Globally, the prevalence of hepatitis C virus (HCV) infection is 3% and constitutes a major public health burden. The true incidence of acute hepatitis C is unknown, although injecting drug users (IDUs) remain the population at greatest risk in the developed world. Currently, there is no effective HCV vaccine and only 15- 45% will spontaneously clear infection. Treatment in the acute stages of infection has been shown to be highly effective in non-IDU populations;however, few large studies have specifically addressed the question of the optimal treatment regimen in IDUs, many of whom are identified through asymptomatic seroconversion rather than symptomatic acute hepatitis. In the Australian Trial in Acute Hepatitis C (ATAHC) we demonstrated that subjects with recently acquired HCV infection (predominantly IDUs) can be successfully recruited, engaged and followed longitudinally. Overall, 167 individuals were enrolled and followed for up to 36 months. 76% of treatment eligible individuals (111/146) chose to commence treatment, including 37 individuals with HIV co- infection. Treatment success (defined as a sustained virological response, SVR) occurred in 55% of HCV monoinfected individuals, despite a high proportion of IDU (80%). SVR rates in the HIV/HCV group who were treated with combination therapy (peginterferon (PEG-IFN) and ribavirin) were higher at 74%. Both superinfection and reinfection with HCV were observed with possible impact on treatment response rates. Although demonstrating encouraging results, evaluation of strategies to further enhance treatment response rates are obviously required, particularly among IDUs with recently acquired infection. We propose to 1) evaluate the safety and efficacy of peginterferon (PEG-IFN) and ribavirin combination therapy versus PEG-IFN monotherapy among individuals with recent HCV infection 2) define the incidence, risk factors and natural history of HCV superinfection during treatment and its impact on virological response and 3) determine the prevalence and complexity of HCV protease and polymerase inhibitor mutations in recently acquired infection. The study will be identified as ATAHC II and will involve a randomized clinical trial design to evaluate the efficacy of combination versus monotherapy for 24 weeks. The same definition for newly acquired HCV infection will be used as in ATAHC to include individuals with an estimated duration of HCV infection up to 18 months. HIV/HCV coinfected individuals will be included. The primary endpoint of the study will be SVR. Secondary virological and safety secondary endpoints will be evaluated as will the impact of treatment on injection drug use, social stability and mental health. The prevalence of mixed infection at baseline and the incidence of superinfection in those without HCV suppression in the first 12 weeks of therapy will be assessed using both standard bulk sequencing and novel methods designed to detect the presence of low level HCV quasispecies. All individuals will be assessed for the presence of protease and polymerase resistance at screening using a panel of well characterised nucleic acid mutations in the NS3 / 4a and NS5 gene regions.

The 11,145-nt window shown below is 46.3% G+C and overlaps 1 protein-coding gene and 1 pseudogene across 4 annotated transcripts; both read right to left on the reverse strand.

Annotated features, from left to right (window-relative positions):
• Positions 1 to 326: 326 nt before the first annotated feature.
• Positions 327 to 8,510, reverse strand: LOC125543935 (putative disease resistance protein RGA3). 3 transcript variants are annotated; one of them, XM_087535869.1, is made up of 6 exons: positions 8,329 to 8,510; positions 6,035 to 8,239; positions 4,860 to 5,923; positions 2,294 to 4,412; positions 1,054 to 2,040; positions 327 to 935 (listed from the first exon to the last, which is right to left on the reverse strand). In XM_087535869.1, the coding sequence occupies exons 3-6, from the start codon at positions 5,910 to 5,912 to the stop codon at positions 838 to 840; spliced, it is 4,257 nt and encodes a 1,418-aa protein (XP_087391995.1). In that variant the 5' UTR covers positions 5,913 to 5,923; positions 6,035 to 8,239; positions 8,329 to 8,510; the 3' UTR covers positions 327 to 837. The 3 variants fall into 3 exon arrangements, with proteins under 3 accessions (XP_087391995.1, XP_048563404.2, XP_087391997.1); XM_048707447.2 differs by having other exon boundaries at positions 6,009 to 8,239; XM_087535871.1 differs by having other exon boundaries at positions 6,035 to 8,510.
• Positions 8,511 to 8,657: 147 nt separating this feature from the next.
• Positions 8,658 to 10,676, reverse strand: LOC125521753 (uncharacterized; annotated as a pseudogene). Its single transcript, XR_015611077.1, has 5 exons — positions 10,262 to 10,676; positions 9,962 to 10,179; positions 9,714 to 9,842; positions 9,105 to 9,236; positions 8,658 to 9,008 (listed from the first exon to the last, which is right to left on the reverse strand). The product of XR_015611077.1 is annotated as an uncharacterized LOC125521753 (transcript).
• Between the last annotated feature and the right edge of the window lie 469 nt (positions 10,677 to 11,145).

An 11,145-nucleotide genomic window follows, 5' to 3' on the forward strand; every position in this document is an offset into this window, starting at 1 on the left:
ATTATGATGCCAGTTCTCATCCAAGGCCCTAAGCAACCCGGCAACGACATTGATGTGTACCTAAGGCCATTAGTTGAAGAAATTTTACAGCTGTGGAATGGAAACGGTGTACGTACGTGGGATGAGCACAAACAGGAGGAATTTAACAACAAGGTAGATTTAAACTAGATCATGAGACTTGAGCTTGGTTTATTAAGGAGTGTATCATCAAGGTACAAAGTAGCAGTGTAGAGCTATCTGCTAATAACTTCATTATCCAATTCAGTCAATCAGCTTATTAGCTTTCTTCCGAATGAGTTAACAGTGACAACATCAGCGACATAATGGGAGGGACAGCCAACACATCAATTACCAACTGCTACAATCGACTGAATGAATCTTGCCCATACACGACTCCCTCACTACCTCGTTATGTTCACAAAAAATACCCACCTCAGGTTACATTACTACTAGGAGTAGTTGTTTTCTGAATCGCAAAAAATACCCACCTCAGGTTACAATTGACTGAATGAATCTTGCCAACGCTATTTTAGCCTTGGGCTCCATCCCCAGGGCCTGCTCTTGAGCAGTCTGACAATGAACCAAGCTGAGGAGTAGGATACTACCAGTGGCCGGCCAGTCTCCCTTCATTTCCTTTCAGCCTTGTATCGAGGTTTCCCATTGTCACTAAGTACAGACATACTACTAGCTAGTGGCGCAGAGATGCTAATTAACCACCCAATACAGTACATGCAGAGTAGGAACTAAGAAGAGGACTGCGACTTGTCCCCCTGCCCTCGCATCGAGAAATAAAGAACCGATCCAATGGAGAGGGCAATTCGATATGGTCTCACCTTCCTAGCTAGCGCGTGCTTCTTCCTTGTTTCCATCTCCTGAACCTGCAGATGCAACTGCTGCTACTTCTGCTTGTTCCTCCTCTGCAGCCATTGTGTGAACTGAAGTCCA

Hepatitis C virus infection represents a significant global health burden affecting over 3% of the world population. In developed countries the majority of incident cases occur in injection drug users (IDUs), many of who have significant other health and social issues, and in whom uptake of treatment is generally low. Whilst most treatment studies in recently acquired HCV infection have either excluded or enrolled few IDU participants, ATAHC 1 demonstrated the feasibility and successful engagement of IDUs in treatment for acute HCV. Determining the most effective treatment strategies to enhance outcomes in this population is now required to address this important public health burden.
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